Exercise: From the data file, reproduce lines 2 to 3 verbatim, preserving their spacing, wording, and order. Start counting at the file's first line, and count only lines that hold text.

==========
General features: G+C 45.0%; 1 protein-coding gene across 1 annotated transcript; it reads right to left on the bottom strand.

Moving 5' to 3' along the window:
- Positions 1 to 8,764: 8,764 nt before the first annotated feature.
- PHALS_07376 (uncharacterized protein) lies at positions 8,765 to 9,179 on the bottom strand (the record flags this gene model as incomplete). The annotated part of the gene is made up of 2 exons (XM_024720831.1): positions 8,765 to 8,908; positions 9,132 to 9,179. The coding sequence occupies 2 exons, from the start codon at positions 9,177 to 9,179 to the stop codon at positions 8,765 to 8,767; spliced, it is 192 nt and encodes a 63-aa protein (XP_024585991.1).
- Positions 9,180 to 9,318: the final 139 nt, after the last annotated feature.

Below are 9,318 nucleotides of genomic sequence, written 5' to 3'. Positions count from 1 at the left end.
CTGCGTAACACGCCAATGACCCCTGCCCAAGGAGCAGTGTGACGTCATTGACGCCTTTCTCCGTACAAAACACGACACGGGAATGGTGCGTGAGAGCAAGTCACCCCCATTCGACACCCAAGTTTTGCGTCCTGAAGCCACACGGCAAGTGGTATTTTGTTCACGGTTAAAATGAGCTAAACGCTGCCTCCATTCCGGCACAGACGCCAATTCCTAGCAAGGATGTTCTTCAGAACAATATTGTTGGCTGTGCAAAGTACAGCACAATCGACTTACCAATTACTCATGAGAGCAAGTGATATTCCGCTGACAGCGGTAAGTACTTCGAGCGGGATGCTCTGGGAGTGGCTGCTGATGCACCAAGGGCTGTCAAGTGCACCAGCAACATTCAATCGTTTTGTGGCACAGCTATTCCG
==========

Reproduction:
Moving 5' to 3' along the window:
- Positions 1 to 8,764: 8,764 nt before the first annotated feature.